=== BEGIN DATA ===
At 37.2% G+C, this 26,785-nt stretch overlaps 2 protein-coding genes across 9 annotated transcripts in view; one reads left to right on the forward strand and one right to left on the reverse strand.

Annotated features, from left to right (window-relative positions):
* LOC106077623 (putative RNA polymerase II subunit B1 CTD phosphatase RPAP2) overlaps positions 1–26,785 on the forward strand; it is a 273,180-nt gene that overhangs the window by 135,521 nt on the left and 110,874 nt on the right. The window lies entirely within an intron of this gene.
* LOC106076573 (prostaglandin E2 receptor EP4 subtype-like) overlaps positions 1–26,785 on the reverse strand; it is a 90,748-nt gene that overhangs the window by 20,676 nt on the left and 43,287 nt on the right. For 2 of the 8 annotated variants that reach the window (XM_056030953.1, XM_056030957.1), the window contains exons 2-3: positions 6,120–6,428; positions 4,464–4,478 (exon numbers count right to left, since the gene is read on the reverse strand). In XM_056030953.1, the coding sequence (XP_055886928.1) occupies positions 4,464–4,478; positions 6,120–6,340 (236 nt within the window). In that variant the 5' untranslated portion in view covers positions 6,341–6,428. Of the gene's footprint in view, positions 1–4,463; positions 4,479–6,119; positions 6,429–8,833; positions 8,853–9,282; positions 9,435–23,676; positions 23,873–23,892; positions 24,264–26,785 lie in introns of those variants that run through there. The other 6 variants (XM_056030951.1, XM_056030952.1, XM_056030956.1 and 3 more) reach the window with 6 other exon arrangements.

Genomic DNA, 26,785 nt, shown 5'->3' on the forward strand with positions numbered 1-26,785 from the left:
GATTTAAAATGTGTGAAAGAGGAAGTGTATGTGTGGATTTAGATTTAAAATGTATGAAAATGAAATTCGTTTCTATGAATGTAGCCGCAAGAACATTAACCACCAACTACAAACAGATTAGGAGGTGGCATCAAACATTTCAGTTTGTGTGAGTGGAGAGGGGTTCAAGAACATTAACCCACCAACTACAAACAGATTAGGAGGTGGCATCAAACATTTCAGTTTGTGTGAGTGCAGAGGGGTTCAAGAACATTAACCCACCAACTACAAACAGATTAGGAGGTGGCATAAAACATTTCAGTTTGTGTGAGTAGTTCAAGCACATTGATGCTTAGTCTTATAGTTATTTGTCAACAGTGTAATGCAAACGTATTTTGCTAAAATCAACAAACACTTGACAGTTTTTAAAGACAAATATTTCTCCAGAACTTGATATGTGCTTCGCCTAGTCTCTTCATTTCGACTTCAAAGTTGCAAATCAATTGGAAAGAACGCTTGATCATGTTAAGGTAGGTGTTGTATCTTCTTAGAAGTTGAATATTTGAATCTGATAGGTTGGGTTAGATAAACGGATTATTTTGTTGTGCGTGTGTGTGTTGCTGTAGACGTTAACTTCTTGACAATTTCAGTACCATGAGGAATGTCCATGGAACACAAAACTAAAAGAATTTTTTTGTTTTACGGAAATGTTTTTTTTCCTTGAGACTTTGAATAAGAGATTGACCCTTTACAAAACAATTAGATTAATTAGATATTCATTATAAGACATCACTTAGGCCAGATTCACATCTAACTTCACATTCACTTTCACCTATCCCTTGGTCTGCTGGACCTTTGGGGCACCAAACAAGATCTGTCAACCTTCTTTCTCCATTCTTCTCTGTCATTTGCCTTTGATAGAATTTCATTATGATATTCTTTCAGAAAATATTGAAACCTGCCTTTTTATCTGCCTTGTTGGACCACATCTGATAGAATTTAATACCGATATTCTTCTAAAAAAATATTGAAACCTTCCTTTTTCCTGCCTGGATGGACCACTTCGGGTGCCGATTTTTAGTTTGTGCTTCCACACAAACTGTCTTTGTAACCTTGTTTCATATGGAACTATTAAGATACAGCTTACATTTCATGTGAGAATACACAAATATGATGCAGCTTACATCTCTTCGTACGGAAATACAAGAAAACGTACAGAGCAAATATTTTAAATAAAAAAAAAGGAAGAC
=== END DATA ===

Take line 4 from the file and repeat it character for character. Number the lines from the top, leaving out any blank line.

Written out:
* LOC106076573 (prostaglandin E2 receptor EP4 subtype-like) overlaps positions 1–26,785 on the reverse strand; it is a 90,748-nt gene that overhangs the window by 20,676 nt on the left and 43,287 nt on the right. For 2 of the 8 annotated variants that reach the window (XM_056030953.1, XM_056030957.1), the window contains exons 2-3: positions 6,120–6,428; positions 4,464–4,478 (exon numbers count right to left, since the gene is read on the reverse strand). In XM_056030953.1, the coding sequence (XP_055886928.1) occupies positions 4,464–4,478; positions 6,120–6,340 (236 nt within the window). In that variant the 5' untranslated portion in view covers positions 6,341–6,428. Of the gene's footprint in view, positions 1–4,463; positions 4,479–6,119; positions 6,429–8,833; positions 8,853–9,282; positions 9,435–23,676; positions 23,873–23,892; positions 24,264–26,785 lie in introns of those variants that run through there. The other 6 variants (XM_056030951.1, XM_056030952.1, XM_056030956.1 and 3 more) reach the window with 6 other exon arrangements.